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France Piqued as Foreigners Decide Bank Takeover

Investors in a vicious three-way bank battle are hampering the government's search for a French solution.

French authorities have made no secret of their desire for a "French solution" to the ugly takeover battle between Banque Nationale de Paris, Societe Generale (SCGLY) and Paribas (PARI) . Yet the reality is that foreigners, not the French, will be the ultimate arbiters of this war of banks.

If anyone doubted this, consider Tuesday's decision by the French stock regulator

Commission des Operations de Bourse

, or COB, to freeze the voting rights of 3.6 million SocGen shares bought by British insurer


last week.

The COB explained that, because CGU bought the shares off-market, the insurer breached a 1967 law that forbids any trade in a unregulated market during an offer period. As such, the COB had no option but freezing the voting rights of the shares until August 26, when it would make a ruling on the legality of the purchase.

This action, as well as being highly embarrassing to all involved, may ultimately swing the balance in favor of BNP's bid for SocGen and Paribas, which will be decided on Friday when the deadline to tender shares expires.

This is because CGU supports SocGen in its friendly merger attempt with Paribas, and it would have used these voting rights to fend off the hostile double takeover of the two banks by BNP. However, those votes now won't be going to anyone, meaning SocGen has lost some valuable support in a fight that is expected to be close.

Choosing Sides

CGU's attempt to increase its stake in SocGen to 7% from 3.1% is only one in series of such moves that have taken place since the fight between the three banks began in March.

On Tuesday,

Banco Santander Central Hispano


, another of SocGen's allies and Spain's largest bank, revealed that it had increased its stake SocGen to 4.08% from 3.34%. The legality of this may also now be in doubt after COB's ruling. Germany's

Dresdner Bank


confirmed last week it had bought more shares in BNP.

"Ironically, it does look as though foreigners will decide the outcome of all this," sighs Sarah Manton, an analyst at


, who says if she were a shareholder she would support BNP's bid. HSBC has no investment banking relationship with any of the banks.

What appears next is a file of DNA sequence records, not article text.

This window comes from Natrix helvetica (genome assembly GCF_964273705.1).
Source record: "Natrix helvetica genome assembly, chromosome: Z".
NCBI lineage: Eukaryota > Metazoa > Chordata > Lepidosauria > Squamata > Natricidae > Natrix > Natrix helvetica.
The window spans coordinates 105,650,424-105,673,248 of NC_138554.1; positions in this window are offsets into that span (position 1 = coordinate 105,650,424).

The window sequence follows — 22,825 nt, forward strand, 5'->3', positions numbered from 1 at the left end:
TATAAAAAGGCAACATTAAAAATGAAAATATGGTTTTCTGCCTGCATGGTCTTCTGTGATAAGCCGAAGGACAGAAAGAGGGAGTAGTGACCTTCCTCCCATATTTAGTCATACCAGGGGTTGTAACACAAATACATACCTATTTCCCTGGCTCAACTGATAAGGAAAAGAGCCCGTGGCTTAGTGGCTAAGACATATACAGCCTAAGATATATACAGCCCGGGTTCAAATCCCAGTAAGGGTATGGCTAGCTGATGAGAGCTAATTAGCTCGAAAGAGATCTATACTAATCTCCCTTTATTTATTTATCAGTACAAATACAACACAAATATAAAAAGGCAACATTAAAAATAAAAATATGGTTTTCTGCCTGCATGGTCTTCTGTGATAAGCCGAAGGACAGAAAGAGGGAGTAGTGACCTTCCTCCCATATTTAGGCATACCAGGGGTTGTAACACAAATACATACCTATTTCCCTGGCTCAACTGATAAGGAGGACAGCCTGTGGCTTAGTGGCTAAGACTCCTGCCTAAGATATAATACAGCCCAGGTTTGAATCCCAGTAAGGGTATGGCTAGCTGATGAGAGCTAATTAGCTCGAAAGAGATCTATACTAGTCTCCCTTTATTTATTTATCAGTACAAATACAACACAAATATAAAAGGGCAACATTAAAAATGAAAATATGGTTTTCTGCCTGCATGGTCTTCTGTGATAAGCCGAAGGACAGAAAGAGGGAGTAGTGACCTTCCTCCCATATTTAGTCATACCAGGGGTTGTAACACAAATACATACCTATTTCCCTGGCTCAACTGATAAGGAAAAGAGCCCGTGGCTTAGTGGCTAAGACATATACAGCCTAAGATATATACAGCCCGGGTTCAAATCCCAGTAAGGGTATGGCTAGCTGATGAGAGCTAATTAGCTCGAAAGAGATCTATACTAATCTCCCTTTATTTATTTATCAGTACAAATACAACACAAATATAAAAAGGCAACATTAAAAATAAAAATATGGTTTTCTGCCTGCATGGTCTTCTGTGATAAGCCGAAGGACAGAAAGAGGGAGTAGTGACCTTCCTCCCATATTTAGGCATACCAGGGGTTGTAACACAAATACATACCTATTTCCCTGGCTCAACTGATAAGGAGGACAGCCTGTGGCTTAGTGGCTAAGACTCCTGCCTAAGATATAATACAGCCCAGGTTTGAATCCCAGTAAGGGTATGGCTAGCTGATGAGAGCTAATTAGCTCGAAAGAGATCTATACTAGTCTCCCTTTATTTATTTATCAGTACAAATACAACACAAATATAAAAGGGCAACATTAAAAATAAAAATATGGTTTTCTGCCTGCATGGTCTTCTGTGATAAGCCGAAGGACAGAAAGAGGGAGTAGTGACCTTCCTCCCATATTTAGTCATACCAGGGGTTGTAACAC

The Lay of the Land

So where does all this maneuvering leave the two sides? Very much in the hands of institutions, both foreign and domestic; only 11% to 13% of the shares in the three banks are held by retail investors.

Already the fight for foreign institutional investors has been hard-fought and high-profile. Earlier in the week, SocGen and Paribas took out a pair of full-page ads in

The Wall Street Journal

urging investors to vote against BNP.

And as the marathon battle winds toward a climax, both sides are proclaiming victory, though it looks likes BNP is well placed to gain control of Paribas.

Beniot Vincenzi, an analyst at

Fox-Pitt Kelton

, a division of

Swiss RE

which backs the BNP bid, explains that the capital structure of Paribas is dominated by financially driven shareholders, who have "shown greater support for BNP's management than for SG's."

Assuming 70% of the institutional shareholders tender their shares to BNP and the retail investors are evenly split, BNP would gain 59% of Paribas's capital, Vincenzi says.

Whether BNP can gain control of SocGen is another matter entirely. Jean Baptiste Bellon, analyst at

Deutsche Bank

, which has no investment banking relationship with any of the banks, believes the most likely outcome is that SocGen will remain independent.

Yet Fox-Pitt Kelton's Vincenzi believes that BNP will gain at least 35% of SocGen's voting rights, which could be enough if the unanimity of SocGen's board fractures at the next annual general meeting.

HSBC's Manton points out that the share tender is only the first stage of a war that will spill over into that meeting, where the suspended voting rights of CGU's shares may come into play again.

While the mask of a French solution to the three-way merger battle may be slipping as the power of foreign interest becomes apparent, there may be some consolation for the French in all this. The U.K. has yet to enjoy the spectacle of hostile takeover for a bank and, says Manton, "the French can now say they are showing the Anglo-Saxons how it is done."

C'est vrai